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Garbage piled up in Karantina. (The Daily Star/Mohammad Azakir)

Lebanon: Questions About Trash Export Deal

THE LEVANT NEWS — BY Philip Issa for The Daily Star –BEIRUT: The Free Patriotic Movement has promised to raise sharp questions about exporting trash at Monday’s Cabinet session, where the 5-month-old trash crisis will be the only item on the agenda. Ministers will consider a decision to authorize exports, but the terms of the draft have not yet been shared.

“We have not seen anything yet,” Education Minister Elias Bou Saab of the FPM told The Daily Star. “We are looking for transparency. We are going to ask [the decision’s authors] a lot of questions.”

Agriculture Minister Akram Chehayeb has said he would not divulge any details to the media until the conclusion of the Cabinet meeting. He has only said price rumors, hovering around $250 per ton to export, are “inaccurate.”

Bou Saab signaled this figure could be too big to swallow. “Everyone wants to find a solution, but at the same time, we won’t accept any solution that is going to be more damaging to the public money, or waste money, or increase fees,” he said.

In its evening newscast, MTV quoted Chehayeb as saying that that the price of inaction would be the greatest of all. “Whatever the cost is [of exporting], it is less than the cost of leaving the trash here.”

Residents and municipalities have struggled to cope since normal collection services halted in July, with many resorting to lighting trash fires to reduce volumes. It has caused carcinogenic pollution levels in the atmosphere to leap 416 times, compared to the measurements made in Lebanon’s worst industrial areas last year. Health and water sanitation officials have warned that the waste is introducing microbes into restaurants and homes and leaching pollutants into groundwater.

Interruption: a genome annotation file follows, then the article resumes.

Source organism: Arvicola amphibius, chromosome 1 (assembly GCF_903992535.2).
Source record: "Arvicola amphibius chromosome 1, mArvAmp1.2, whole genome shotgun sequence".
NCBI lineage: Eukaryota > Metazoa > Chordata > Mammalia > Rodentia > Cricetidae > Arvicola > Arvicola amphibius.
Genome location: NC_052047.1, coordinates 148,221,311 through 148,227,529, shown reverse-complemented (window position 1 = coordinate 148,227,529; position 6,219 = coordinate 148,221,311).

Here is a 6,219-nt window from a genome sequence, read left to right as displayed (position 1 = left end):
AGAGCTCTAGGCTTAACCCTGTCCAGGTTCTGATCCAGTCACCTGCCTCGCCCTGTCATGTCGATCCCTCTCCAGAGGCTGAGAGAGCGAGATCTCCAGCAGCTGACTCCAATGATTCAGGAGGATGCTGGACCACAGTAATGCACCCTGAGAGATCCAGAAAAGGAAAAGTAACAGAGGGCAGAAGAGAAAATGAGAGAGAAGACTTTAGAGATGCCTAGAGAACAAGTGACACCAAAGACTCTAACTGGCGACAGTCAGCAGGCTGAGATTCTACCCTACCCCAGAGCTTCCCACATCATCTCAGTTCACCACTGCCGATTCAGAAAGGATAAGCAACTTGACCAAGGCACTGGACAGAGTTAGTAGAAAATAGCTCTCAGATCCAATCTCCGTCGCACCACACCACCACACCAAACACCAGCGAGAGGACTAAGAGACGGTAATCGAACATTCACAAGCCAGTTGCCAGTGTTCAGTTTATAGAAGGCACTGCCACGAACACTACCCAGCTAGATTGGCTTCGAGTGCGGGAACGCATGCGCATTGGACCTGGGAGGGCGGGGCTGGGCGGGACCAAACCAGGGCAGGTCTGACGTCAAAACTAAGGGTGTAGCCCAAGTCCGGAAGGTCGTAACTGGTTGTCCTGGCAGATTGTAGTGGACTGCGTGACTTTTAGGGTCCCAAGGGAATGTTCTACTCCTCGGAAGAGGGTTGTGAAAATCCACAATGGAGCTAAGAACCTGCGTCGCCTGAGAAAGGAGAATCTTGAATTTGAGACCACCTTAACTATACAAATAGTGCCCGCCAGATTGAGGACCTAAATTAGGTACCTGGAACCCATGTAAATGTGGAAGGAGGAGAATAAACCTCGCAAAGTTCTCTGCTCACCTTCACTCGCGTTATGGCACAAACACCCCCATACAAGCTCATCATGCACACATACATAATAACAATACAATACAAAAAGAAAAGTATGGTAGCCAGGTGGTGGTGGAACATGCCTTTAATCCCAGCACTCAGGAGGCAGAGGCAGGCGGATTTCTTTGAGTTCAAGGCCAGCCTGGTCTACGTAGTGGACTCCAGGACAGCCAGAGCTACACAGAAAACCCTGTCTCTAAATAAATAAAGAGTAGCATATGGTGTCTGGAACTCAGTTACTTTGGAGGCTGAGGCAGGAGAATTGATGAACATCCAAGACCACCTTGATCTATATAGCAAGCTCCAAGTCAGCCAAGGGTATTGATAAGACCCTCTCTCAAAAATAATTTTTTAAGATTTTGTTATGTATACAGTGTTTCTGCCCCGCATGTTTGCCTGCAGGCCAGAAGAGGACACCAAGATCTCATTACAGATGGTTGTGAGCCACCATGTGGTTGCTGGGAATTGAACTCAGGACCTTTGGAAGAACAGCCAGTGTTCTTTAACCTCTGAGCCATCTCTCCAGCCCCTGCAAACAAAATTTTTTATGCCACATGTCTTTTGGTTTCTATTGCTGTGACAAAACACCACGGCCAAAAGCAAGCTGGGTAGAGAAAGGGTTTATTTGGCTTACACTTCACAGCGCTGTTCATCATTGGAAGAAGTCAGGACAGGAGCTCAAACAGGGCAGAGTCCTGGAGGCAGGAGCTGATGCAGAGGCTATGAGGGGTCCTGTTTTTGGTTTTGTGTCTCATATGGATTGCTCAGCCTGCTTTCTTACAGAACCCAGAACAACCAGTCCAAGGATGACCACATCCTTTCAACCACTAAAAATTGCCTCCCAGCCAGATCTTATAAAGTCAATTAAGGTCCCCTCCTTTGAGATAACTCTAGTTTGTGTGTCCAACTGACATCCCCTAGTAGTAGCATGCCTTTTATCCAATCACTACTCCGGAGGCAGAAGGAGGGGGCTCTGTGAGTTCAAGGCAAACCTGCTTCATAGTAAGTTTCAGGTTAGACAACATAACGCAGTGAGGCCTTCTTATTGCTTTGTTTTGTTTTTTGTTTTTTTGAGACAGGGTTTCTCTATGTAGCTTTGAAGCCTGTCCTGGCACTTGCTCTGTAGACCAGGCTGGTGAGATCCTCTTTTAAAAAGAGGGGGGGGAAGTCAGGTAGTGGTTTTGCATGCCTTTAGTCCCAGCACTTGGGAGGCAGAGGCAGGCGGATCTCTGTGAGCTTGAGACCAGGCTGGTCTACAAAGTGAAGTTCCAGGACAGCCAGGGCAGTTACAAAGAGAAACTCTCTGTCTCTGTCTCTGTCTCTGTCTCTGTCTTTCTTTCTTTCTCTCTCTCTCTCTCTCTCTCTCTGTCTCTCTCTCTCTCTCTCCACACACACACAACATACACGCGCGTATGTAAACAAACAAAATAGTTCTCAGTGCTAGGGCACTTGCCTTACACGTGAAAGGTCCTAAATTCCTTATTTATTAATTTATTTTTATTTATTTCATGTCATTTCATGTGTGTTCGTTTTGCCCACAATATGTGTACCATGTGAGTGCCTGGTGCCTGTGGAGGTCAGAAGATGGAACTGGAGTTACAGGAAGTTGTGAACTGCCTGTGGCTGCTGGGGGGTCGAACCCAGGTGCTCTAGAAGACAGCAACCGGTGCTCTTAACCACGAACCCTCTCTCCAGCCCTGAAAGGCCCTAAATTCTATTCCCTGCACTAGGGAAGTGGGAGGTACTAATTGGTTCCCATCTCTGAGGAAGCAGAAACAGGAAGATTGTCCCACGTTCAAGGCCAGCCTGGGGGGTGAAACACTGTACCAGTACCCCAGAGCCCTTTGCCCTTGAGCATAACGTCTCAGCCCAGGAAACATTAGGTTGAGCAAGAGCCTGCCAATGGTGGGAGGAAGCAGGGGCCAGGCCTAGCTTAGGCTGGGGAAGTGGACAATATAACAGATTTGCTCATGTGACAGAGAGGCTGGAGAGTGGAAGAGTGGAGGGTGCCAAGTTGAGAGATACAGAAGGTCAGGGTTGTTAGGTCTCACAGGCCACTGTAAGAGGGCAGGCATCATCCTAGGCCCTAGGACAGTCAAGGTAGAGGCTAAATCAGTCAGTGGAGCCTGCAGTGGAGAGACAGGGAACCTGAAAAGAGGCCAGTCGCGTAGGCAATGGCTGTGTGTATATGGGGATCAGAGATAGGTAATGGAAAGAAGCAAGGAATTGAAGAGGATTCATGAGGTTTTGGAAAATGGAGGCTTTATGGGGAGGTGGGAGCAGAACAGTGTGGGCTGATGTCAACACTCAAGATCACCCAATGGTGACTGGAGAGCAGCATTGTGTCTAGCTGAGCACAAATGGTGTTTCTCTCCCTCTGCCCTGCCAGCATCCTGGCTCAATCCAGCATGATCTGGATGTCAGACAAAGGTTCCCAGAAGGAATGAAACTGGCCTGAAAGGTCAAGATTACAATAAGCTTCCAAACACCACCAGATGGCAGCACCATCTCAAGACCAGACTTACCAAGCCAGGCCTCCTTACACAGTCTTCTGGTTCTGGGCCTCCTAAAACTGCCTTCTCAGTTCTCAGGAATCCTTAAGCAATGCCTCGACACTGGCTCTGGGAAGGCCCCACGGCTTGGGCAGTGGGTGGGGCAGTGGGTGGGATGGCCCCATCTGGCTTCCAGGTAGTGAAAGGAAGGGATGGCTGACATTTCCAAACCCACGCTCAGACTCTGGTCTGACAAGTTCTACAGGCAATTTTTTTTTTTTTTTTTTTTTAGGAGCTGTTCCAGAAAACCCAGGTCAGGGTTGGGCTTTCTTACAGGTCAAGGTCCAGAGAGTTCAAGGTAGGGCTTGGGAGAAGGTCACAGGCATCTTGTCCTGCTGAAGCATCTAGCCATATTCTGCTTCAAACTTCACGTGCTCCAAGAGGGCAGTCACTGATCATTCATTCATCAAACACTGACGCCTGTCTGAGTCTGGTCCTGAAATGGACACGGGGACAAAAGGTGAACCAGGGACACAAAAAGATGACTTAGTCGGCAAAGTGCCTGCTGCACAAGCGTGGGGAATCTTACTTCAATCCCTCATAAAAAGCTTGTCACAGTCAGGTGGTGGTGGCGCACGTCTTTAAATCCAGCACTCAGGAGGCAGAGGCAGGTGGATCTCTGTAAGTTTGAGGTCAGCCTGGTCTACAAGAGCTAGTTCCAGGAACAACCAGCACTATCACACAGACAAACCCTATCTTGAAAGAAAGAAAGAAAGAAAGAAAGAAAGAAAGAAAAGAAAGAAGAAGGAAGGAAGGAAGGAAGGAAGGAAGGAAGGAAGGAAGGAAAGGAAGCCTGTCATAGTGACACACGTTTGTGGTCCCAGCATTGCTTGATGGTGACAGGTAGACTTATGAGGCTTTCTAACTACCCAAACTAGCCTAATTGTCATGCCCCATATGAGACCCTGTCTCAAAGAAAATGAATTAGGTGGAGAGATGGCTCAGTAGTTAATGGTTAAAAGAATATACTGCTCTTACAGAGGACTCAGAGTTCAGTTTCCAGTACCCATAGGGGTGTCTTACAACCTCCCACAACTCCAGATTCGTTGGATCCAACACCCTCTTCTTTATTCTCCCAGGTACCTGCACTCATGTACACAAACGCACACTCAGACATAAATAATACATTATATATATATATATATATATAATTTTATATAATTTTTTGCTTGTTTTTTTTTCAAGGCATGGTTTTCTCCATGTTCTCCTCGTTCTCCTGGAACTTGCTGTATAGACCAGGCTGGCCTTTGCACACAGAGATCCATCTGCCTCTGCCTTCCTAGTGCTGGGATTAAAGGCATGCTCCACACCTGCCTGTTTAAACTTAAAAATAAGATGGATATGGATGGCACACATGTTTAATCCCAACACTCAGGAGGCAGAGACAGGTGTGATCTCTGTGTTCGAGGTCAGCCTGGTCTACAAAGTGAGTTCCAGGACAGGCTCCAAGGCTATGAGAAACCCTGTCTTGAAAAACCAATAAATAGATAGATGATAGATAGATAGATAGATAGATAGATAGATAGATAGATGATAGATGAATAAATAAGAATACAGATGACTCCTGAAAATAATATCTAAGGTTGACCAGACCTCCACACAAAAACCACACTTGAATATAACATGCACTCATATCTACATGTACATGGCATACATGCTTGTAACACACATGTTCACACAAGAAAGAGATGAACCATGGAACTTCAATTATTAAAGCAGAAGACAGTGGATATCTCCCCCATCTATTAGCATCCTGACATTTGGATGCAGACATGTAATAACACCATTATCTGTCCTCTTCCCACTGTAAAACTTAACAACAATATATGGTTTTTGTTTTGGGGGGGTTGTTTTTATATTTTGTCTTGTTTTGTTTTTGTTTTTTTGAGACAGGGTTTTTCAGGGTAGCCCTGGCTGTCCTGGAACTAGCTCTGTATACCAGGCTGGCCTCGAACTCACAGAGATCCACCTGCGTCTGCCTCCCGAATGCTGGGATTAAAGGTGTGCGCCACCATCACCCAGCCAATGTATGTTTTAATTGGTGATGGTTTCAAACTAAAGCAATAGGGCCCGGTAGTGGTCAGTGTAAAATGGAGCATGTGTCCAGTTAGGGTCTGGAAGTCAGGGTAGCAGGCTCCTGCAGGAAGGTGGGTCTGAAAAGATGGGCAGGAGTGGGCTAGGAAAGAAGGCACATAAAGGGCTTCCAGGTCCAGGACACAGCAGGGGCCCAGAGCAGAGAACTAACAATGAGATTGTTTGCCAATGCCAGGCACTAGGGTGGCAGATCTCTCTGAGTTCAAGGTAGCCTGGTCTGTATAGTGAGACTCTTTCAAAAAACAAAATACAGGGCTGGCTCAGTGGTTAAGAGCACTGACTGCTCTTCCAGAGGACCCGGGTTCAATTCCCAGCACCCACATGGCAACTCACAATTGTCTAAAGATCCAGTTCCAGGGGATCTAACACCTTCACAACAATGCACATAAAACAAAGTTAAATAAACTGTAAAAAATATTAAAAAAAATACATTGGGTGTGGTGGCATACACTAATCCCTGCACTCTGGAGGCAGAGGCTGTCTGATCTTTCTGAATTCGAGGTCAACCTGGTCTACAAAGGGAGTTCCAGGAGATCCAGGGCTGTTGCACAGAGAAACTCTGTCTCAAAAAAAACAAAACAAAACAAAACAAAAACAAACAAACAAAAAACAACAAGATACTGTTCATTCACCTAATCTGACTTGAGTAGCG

MTV reported that the FPM will ask to know the price breakdown for exporting, and the companies that have been recruited for the procedure. FPM ministers will also ask Chehayeb and Salam, who has seen the terms, how the prime minister’s office picked companies without first issuing a public tender. The ministers will also ask to know how the Treasury will finance exports, and specifically whether the funds will come out of the budgets for municipalities.

Rumors began circulating over the weekend that the ministers could vote to impose a LL3,000 surcharge at the gas pump, but these could not be confirmed. And municipalities are still waiting for an $800 million disbursement of back pay from the Treasury, Burj Hammoud Municipality Mayor Antranik Meserlian confirmed to The Daily Star.

The FPM said it was not prepared to take a position on the export decree. “We cannot support anything we have not seen,” Bou Saab said.

Salam will likely look for unanimous consent among ministers to pass the decree, considering his government’s frailty. The FPM, which on several occasions has demanded the Cabinet consider security appointments as a precondition to other discussions, said it would not stand in the way of Salam’s agenda Monday.

“What is on the agenda is the prime minister’s decision,” Bou Saab said. “We have no other items to discuss.”

Source: The Daily Star

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